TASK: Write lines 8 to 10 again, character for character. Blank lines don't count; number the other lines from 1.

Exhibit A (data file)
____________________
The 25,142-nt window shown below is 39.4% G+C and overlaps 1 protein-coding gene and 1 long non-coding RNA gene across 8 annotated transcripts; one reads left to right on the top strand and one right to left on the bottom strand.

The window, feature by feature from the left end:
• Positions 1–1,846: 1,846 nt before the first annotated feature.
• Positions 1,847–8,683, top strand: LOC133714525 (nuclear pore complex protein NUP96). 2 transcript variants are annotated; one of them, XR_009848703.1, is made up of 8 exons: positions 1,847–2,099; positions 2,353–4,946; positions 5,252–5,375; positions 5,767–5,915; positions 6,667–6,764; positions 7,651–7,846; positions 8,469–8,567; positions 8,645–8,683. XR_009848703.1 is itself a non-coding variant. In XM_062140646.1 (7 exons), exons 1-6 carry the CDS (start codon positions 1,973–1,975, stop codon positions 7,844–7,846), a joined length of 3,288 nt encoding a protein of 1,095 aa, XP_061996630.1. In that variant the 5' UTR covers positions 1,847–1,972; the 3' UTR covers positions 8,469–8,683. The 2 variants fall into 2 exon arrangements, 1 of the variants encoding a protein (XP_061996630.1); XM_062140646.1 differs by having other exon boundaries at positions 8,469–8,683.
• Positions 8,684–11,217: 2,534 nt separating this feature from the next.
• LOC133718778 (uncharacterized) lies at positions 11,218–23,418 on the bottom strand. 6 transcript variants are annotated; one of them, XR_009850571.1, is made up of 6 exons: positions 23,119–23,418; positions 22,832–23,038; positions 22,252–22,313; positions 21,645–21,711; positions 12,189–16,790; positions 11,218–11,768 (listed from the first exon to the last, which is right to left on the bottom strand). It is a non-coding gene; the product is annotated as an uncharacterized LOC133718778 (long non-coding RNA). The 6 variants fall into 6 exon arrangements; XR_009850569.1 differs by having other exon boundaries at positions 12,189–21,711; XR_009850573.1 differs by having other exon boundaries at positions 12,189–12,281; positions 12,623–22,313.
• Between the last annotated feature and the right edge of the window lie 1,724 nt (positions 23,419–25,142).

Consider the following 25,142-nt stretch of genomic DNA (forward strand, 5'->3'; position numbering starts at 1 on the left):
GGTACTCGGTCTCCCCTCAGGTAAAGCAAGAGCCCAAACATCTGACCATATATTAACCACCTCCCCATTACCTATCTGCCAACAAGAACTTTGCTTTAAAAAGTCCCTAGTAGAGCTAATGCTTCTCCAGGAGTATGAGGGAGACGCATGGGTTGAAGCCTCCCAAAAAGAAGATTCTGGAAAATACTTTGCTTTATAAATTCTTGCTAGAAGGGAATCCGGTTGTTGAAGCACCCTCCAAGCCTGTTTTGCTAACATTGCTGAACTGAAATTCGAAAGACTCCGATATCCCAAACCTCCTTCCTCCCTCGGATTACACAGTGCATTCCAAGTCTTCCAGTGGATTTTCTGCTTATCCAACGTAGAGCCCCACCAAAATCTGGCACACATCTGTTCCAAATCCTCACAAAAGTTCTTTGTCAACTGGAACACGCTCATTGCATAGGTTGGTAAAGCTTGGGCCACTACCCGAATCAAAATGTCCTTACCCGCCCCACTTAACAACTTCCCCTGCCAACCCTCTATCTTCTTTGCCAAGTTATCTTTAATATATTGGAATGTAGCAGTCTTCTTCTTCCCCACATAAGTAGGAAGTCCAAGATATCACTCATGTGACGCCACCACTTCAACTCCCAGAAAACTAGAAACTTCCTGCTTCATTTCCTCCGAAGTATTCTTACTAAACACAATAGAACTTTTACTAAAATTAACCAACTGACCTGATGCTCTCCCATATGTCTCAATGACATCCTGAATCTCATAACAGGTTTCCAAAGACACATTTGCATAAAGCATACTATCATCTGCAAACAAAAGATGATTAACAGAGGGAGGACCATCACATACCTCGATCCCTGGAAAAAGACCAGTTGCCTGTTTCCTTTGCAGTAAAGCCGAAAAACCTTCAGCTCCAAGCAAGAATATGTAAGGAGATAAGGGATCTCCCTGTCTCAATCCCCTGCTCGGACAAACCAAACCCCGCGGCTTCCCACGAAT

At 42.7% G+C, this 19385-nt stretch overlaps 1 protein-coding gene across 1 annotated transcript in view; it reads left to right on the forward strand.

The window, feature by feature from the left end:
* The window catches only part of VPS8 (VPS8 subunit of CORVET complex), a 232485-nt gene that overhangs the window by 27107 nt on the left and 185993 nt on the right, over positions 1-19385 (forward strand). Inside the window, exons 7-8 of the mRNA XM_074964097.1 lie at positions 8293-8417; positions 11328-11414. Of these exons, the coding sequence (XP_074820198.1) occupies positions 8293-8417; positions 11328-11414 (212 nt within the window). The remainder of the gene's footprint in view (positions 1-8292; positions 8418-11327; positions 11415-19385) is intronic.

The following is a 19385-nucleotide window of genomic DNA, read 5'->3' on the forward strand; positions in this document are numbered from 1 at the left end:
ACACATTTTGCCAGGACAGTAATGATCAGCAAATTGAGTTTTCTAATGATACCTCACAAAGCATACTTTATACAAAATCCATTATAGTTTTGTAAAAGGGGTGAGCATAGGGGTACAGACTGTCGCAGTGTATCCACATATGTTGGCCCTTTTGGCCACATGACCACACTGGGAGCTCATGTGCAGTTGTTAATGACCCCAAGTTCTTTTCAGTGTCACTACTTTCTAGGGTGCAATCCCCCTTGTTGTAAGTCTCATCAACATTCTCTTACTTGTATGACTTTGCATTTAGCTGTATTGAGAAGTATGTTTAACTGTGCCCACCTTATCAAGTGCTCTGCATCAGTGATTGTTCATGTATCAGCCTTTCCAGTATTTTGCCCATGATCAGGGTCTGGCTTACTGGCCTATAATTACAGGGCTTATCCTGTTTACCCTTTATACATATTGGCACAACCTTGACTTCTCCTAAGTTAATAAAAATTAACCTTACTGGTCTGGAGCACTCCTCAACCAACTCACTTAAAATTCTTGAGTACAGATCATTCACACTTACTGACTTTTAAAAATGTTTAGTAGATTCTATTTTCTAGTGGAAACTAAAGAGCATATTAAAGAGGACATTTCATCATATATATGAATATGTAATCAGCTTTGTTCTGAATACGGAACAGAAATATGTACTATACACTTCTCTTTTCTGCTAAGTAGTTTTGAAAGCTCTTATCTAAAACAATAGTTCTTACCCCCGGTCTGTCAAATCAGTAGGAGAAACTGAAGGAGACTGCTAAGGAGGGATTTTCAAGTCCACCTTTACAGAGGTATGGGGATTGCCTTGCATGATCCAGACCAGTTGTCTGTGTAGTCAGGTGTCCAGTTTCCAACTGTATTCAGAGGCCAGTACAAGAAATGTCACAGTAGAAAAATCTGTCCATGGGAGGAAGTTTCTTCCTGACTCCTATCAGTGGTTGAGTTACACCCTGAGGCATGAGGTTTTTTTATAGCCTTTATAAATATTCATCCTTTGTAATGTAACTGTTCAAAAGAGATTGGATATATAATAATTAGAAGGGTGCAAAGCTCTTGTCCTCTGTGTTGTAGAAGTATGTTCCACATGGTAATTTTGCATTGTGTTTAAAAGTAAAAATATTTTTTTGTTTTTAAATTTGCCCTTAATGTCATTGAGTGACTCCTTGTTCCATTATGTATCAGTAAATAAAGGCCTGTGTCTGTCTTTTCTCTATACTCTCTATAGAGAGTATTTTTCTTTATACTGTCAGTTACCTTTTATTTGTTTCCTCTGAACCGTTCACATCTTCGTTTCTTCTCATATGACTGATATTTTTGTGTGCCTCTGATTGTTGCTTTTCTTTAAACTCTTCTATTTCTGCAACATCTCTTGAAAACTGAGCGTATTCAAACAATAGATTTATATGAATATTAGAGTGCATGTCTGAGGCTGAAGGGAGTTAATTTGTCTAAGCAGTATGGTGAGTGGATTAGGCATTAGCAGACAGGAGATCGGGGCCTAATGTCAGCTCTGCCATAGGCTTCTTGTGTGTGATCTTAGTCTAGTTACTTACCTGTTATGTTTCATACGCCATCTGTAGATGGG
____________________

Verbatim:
Consider the following 25,142-nt stretch of genomic DNA (forward strand, 5'->3'; position numbering starts at 1 on the left):
GGTACTCGGTCTCCCCTCAGGTAAAGCAAGAGCCCAAACATCTGACCATATATTAACCACCTCCCCATTACCTATCTGCCAACAAGAACTTTGCTTTAAAAAGTCCCTAGTAGAGCTAATGCTTCTCCAGGAGTATGAGGGAGACGCATGGGTTGAAGCCTCCCAAAAAGAAGATTCTGGAAAATACTTTGCTTTATAAATTCTTGCTAGAAGGGAATCCGGTTGTTGAAGCACCCTCCAAGCCTGTTTTGCTAACATTGCTGAACTGAAATTCGAAAGACTCCGATATCCCAAACCTCCTTCCTCCCTCGGATTACACAGTGCATTCCAAGTCTTCCAGTGGATTTTCTGCTTATCCAACGTAGAGCCCCACCAAAATCTGGCACACATCTGTTCCAAATCCTCACAAAAGTTCTTTGTCAACTGGAACACGCTCATTGCATAGGTTGGTAAAGCTTGGGCCACTACCCGAATCAAAATGTCCTTACCCGCCCCACTTAACAACTTCCCCTGCCAACCCTCTATCTTCTTTGCCAAGTTATCTTTAATATATTGGAATGTAGCAGTCTTCTTCTTCCCCACATAAGTAGGAAGTCCAAGATATCACTCATGTGACGCCACCACTTCAACTCCCAGAAAACTAGAAACTTCCTGCTTCATTTCCTCCGAAGTATTCTTACTAAACACAATAGAACTTTTACTAAAATTAACCAACTGACCTGATGCTCTCCCATATGTCTCAATGACATCCTGAATCTCATAACAGGTTTCCAAAGACACATTTGCATAAAGCATACTATCATCTGCAAACAAAAGATGATTAACAGAGGGAGGACCATCACATACCTCGATCCCTGGAAAAAGACCAGTTGCCTGTTTCCTTTGCAGTAAAGCCGAAAAACCTTCAGCTCCAAGCAAGAATATGTAAGGAGATAAGGGATCTCCCTGTCTCAATCCCCTGCTCGGACAAACCAAACCCCGCGGCTTCCCACGAAT

At 42.7% G+C, this 19385-nt stretch overlaps 1 protein-coding gene across 1 annotated transcript in view; it reads left to right on the forward strand.